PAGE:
Students+For+Fair+Admissions+v.+Harvard%3A+The+Future+of+Affirmative+Action

Students For Fair Admissions v. Harvard: The Future of Affirmative Action

Affirmative action plays a significant role in college admissions, but this contentious policy may be drastically affected by an upcoming Supreme Court case.

October 18, 2022

Every year, millions of students across the country send in college applications, desperately hoping to be admitted to their first choice. These students consider their academic performance, extracurricular involvement, family situation, and a host of other factors to determine which college is indeed the best fit for them. However, one factor that applicants cannot control is their racial background and identity, which can play a part in the admissions process due to affirmative action policies found at colleges and universities in most states. 

The most common affirmative action policies for colleges are race-based, which examine applicants’ racial identity to increase attendance of certain minority groups like African-American and Hispanic students. However, Asian American applicants often experience no advantage or even a disadvantage due to affirmative action as they are perceived to be overrepresented on most college campuses. Nonminority applicants have also raised objections, complaining that such policies promote “reverse discrimination.” 

narrowly tailored use of race in admissions decisions to further a compelling interest in obtaining the educational benefits that flow from a diverse student body”

Because of these concerns, affirmative action policies have been hotly debated and challenged by lawsuits since the 1970s, but the Supreme Court has repeatedly upheld affirmative action, declaring in the 2003 case Grutter v. Bollinger that the “narrowly tailored use of race in admissions decisions to further a compelling interest in obtaining the educational benefits that flow from a diverse student body” does not violate the Constitution. In other words, promoting racial diversity is a compelling state interest as long as such policies are not overt like filling quotas or adding a mechanical boost based on race. However, this precedent may be overruled sometime this year through the case of Students for Fair Admissions v. Harvard

In this case, Students for Fair Admissions (SFFA) have sued Harvard for impermissibly discriminating against Asian American applicants while aiming to create racially “balanced” student bodies. SFFA is a nonprofit organization composed of Asian American students who were rejected from Harvard who believe that its affirmative action policies led to their rejection, giving them standing to pursue their case over Harvard’s objections.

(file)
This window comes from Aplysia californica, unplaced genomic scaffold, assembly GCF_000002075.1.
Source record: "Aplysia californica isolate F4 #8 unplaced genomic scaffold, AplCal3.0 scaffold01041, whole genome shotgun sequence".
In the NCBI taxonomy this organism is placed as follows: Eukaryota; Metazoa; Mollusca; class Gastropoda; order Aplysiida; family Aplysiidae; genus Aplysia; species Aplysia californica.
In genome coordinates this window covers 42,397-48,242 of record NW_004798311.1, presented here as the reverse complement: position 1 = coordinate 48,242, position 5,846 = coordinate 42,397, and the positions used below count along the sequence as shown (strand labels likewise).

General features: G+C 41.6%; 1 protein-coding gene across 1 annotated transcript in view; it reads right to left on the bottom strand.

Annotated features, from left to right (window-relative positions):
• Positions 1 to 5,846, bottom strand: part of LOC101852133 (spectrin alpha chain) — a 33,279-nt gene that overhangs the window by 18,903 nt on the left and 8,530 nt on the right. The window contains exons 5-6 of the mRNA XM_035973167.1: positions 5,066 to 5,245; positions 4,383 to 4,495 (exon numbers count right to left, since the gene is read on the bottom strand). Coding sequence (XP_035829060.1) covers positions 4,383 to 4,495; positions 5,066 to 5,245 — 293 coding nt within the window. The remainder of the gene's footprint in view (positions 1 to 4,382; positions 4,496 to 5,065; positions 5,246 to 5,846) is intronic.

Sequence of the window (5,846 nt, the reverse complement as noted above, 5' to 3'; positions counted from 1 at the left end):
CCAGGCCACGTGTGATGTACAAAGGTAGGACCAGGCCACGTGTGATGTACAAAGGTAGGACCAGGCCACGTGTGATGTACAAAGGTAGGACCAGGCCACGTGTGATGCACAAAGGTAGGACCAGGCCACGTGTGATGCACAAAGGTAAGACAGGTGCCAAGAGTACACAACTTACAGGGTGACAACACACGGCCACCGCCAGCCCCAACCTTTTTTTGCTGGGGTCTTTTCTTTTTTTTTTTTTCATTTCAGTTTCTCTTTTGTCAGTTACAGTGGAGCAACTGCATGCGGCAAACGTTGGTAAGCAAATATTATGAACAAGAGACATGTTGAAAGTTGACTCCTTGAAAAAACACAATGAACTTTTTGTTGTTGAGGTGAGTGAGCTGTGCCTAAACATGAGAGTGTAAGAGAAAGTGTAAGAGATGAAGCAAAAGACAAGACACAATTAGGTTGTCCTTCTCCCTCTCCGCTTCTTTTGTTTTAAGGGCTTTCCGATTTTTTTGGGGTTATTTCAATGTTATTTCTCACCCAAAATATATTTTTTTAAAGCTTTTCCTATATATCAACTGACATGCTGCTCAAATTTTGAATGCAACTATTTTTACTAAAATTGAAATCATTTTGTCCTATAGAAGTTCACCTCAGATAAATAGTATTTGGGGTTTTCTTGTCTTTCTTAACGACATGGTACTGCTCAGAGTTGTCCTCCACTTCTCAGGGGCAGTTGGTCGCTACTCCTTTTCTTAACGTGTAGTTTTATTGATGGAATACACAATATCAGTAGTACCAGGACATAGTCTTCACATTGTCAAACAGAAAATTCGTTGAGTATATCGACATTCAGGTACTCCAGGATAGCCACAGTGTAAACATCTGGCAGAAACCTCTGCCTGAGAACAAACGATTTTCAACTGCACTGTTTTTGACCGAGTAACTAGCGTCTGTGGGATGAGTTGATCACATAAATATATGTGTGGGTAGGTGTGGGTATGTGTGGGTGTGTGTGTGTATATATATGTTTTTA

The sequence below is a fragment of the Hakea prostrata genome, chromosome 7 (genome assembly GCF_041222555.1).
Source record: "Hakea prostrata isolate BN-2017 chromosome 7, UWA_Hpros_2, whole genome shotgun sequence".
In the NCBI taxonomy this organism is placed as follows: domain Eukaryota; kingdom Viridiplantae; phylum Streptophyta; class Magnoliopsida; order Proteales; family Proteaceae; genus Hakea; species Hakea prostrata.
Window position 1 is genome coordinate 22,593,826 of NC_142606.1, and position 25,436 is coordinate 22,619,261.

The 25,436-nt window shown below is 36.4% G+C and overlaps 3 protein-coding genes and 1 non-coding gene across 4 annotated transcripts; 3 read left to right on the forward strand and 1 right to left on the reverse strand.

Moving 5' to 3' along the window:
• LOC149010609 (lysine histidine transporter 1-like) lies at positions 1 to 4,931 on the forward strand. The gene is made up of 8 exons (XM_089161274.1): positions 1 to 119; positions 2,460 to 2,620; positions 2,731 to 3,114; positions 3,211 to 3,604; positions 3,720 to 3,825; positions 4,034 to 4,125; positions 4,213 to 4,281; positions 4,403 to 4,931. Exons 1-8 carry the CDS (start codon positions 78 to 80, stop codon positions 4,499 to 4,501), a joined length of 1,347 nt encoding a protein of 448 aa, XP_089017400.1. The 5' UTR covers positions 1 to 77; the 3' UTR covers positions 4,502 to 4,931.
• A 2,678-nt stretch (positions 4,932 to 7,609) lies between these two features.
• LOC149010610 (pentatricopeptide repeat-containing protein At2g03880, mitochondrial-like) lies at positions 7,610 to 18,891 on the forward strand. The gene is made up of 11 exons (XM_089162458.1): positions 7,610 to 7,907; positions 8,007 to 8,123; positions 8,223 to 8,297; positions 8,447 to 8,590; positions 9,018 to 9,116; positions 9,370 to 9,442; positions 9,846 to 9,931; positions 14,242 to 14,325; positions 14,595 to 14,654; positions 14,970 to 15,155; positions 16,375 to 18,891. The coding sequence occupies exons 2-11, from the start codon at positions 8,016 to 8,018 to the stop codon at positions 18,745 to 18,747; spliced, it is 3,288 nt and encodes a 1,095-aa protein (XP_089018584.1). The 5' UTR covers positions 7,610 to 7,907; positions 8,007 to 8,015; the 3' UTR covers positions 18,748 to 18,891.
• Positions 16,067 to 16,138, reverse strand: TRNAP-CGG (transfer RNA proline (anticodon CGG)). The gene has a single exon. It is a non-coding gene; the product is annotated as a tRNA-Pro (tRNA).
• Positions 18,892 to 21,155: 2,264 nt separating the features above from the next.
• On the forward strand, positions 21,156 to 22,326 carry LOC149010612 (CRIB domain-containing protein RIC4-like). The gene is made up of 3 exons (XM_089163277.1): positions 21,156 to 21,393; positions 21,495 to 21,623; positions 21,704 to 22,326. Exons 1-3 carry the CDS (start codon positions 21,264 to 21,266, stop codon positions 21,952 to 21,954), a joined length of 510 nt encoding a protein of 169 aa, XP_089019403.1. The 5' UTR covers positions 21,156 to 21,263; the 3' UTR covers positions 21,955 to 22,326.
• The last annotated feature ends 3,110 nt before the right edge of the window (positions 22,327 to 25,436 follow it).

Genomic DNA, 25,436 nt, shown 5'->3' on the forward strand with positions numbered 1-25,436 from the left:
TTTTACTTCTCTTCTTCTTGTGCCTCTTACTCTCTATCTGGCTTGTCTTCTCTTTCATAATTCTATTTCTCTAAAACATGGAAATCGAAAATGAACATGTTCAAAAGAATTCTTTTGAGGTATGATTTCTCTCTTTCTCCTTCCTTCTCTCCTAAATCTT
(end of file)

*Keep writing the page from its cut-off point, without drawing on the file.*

Since Harvard is the oldest private university in the United States, they believe their suit could overturn affirmative action nationwide as Harvard’s seniority makes it a “model” for other colleges to follow; if the model is flawed, then the whole system must be, their argument goes. Harvard claims that its admissions process is not discriminatory, but its personal rating system and preferences towards legacy students, who tend to be largely wealthy nonminority students, have sparked debate. Thus far, the trial court and appellate court both ruled in Harvard’s favor, but in January, the Supreme Court agreed to hear the case.

SFFA v. Harvard will likely revisit the 2003 case, Grutter v. Bollinger, which determined that the University of Michigan’s Law School’s consideration of race served the compelling state interest of promoting racial diversity for educational benefit. If the Supreme Court sides with SFFA, the holding from this case could be modified in significant ways. 

If Grutter is overturned, no university in the United States would legally be allowed to consider race as a factor in admissions, having to return to a system that may mirror the current system in California, where race-based affirmative action is illegal. However, this could enable universities to consider a host of other social factors, such as religious affiliation, sexual orientation, socioeconomic status, and so forth.

Current critics of affirmative action argue that race-based affirmative action may promote racial diversity, but that it is lacking in other forms of diversity which may provide equal or greater educational benefit. A common example suggested by these critics is increasing religious diversity as different faiths naturally have different perspectives on a number of issues, and being surrounded by various faiths could provide students as much educational benefit as being surrounded by peers of different races. Nevertheless, Harvard’s admissions processes redact religious affiliation from applications, preventing admissions readers from considering religion, a potentially significant part of a student’s identity. 

On the other hand, the Supreme Court could go as far as declaring that diversity of any form is not a compelling state interest, which would prevent colleges from considering any feature of a student’s identity outside of what appears in their essays. Race-based affirmative action, along with alternative forms, would be completely illegal, drastically affecting how college admissions are conducted. Many colleges have become test-optional after the pandemic as they are able to consider a multitude of personal factors, but without access to that data, they may be forced to return to a test-mandatory system. 

Regardless of your stance towards affirmative action, keep a close eye on SFFA v. Harvard because this case could easily affect how you and your college application will be considered by colleges across the nation.

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